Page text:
NextGen Cost Estimating & Analysis Meetup – February 2019
On Thursday, February 28th Technomics hosted the NextGen Cost Estimating & Analysis Meetup group’s first event of the new year. Ms. Tullar, the Director of Business Plans and Operations at the National Reconnaissance Office (NRO), led participants in a discussion about bridging the gap between cost estimation and budget formation. At the NRO, Ms. Tullar is responsible for all business functions, including budget planning, cost estimating, and contracting. With over 22 years of national intelligence resource management experience, Ms. Tullar provided valuable insight to the audience of cost analysts and government leaders.
On February 24th, the Technomics team had the privilege of preparing lunch for the families currently staying in the Ronald McDonald House of Northern Virginia. Guests come and go, grabbing a bite to eat when they have spare time. Day after day, these families spend most of their time at the hospital caring for a sick child. On the menu, we prepared home-style chicken and dumplings with a side of roasted broccoli. Attendees from Technomics included Tom Oettinger, Emily Smith, Catherine Dodsworth, Ryan Klug, Ryan Sukley, Kathleen Hudgins, and Jenna Dameron.
“The process is broken and we need to start over with a clean sheet.”
This statement is a common theme and recurring challenge presented to cost estimating and analysis teams and organizations. This was the starting point of one recent undertaking at Technomics.
Every new administration or several years we see efforts to reform the acquisition system and its associated processes. The Army has taken the big step to establish what they’re calling a new Futures Command with the goal of streamlining the acquisition process. To achieve this they are connecting the warfighters – those who use the products of this system – with those who develop the equipment in hopes of increasing both the efficiency and quality of the process. But is that enough to assure success?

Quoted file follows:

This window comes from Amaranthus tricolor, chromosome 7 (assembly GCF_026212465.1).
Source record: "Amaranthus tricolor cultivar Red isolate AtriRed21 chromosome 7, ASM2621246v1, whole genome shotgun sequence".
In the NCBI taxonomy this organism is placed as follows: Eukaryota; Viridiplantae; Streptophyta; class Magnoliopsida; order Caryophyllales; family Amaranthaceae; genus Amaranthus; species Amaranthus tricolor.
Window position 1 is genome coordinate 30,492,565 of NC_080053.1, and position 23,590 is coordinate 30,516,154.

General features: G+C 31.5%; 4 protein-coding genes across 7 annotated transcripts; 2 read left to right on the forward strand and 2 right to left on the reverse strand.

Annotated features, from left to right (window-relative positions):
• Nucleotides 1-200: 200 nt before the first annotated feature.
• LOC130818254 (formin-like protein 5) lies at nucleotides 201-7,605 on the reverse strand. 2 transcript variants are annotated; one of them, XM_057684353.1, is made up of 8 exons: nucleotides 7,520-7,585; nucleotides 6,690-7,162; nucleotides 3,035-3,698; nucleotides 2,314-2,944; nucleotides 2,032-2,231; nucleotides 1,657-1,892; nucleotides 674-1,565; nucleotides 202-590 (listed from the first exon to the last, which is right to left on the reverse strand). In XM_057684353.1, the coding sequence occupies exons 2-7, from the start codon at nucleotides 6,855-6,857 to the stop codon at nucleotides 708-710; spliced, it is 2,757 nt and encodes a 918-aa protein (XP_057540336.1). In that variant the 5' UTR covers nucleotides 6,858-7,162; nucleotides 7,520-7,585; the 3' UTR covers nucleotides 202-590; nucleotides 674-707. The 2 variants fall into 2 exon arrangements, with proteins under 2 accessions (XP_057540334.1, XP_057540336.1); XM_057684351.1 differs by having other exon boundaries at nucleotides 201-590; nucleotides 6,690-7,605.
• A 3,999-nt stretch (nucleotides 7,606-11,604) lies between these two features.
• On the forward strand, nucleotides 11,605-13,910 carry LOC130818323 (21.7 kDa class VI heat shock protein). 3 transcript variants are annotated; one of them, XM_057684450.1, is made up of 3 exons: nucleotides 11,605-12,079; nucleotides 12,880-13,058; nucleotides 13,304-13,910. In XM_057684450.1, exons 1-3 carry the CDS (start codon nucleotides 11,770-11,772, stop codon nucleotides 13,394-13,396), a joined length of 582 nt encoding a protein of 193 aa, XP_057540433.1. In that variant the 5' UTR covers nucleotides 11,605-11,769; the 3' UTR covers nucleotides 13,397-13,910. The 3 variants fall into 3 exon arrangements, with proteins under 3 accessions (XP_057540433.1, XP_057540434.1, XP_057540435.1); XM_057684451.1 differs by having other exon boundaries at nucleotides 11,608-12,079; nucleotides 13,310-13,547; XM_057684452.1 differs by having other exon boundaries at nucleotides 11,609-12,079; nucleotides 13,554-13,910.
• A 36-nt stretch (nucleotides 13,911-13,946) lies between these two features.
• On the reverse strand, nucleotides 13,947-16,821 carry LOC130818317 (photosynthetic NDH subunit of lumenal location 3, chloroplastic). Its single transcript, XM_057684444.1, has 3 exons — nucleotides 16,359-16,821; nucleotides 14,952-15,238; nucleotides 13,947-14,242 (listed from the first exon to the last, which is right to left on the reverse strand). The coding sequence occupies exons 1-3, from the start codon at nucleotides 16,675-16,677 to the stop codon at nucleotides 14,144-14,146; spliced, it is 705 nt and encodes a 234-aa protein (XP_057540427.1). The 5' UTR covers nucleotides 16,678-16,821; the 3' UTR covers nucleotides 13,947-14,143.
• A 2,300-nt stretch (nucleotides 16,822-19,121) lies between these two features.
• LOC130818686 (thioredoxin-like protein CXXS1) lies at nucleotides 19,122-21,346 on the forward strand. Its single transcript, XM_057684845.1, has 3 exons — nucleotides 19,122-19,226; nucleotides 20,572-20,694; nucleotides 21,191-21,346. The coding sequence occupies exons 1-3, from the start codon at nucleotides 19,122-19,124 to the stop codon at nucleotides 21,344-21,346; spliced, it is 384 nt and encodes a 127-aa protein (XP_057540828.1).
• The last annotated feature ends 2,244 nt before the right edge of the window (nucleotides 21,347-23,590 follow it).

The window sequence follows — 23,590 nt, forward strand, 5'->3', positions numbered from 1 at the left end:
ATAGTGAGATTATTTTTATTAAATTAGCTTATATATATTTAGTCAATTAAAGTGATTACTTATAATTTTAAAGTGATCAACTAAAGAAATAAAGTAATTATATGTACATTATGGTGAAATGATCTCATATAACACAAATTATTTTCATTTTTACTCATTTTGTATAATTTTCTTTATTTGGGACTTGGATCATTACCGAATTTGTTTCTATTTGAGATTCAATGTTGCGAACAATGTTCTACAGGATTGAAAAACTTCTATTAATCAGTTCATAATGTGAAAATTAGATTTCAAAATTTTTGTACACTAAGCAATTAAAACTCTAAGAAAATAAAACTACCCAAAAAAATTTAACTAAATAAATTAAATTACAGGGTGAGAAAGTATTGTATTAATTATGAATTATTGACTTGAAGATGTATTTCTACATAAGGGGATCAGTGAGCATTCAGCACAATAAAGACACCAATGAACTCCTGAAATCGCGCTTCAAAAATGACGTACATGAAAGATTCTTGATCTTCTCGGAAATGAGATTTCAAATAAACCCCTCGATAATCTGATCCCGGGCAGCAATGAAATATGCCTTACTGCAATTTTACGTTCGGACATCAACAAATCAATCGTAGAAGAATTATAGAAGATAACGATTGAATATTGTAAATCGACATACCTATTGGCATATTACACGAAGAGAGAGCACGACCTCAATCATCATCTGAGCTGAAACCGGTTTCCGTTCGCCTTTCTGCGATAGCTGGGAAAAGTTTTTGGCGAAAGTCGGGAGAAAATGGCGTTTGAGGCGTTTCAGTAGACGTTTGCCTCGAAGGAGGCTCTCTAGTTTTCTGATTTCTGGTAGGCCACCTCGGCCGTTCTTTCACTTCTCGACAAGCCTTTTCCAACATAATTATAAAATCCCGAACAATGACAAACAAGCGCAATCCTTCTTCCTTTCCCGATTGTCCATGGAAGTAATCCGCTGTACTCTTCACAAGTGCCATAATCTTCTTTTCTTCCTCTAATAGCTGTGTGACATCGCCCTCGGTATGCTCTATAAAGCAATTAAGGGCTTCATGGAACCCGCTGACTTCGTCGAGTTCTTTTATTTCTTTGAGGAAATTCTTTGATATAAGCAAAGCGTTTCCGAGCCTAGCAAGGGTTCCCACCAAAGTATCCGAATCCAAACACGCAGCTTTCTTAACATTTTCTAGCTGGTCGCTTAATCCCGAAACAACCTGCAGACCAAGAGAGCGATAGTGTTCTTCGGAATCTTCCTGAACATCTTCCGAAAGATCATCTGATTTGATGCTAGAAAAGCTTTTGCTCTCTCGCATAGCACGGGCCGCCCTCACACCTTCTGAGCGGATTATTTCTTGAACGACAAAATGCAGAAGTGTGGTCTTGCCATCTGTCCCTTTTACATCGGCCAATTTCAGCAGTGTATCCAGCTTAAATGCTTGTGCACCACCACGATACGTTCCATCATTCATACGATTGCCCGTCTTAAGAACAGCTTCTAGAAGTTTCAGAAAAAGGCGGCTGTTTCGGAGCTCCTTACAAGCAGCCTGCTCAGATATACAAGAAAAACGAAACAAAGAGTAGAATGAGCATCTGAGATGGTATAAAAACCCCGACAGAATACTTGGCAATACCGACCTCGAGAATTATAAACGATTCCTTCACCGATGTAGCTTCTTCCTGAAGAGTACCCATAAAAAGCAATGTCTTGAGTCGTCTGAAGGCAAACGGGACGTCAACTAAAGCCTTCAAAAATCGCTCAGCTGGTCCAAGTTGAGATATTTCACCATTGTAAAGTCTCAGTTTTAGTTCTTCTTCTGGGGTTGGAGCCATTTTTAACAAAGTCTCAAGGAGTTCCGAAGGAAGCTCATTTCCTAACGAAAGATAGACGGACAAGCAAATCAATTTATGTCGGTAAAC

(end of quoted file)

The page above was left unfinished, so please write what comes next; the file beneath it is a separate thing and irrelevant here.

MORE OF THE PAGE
The late businessman and writer, Alvin Toffler, had said, “The illiterate of the 21st century will not be those who cannot read and write, but those who cannot learn, unlearn, and relearn.” Alvin Toffler was, among his many titles, a futurist. He understood the world was changing and growing in ways that would favor those who changed and grew with it. This meant not becoming complacent with one’s work and mind. To be successful in anything, especially in the workplace, one must always have the mentality that something can be improved and that the mind can always absorb more.
Technomics' vision, mission, core values, and beliefs represent the compass by which our Company and Employee Owners ensure they are properly oriented and consistently do the right thing. Our vision – to raise community of practice standards through honest, innovative analysis that produces realistic answers, advances the state-of-the-art and serves as a benchmark for excellence – provided the inspiration for a new Technomics initiative that should pay dividends to the cost analysis community.
December is a time of many things; it is a time for gathering, celebration and reflection. Amidst the holiday seasonal scurry we often find ourselves looking back on the year that has passed while simultaneously preparing for the year ahead. At Technomics, this time-honored ritual is held especially dear to our leadership and employee owners. As such, we take advantage of this opportunity to not only celebrate the past, but to also welcome the New Year with those closest to us
In the midst of all of the advertisements and commercialization of the holiday season, it is important to take time to slow down and reflect upon one’s priorities and values. A part of that reflection involves giving back and appreciating the life we are so fortunate to live. In keeping with this spirit, Technomics has participated in three charitable activities during the month of December. Our goal was to help and inspire local families and community members.
How Cloud Costing Capabilities are Shaping Our Future
Once upon a time in a faraway land there sat a Department of the US Federal Government tasked with defending the country. As the Department grew and grew, its capabilities grew too. Soon, programs were being built left and right, creating a tough load to manage. The Department was functioning as an enormous machine in desperate need of new oil.
At the risk of stating the obvious, the credibility, defensibility, and corresponding value of advice delivered by the cost analysis community to decision makers in government and industry is dependent on analyst competency. From my vantage point as former President/CEO and current Technical Director of an organization that routinely demonstrates through its actions an enduring commitment to improving this community of practice (COP), I fear that an increasing number of ‘professionals’ in our community aren’t doing their jobs as well as they should.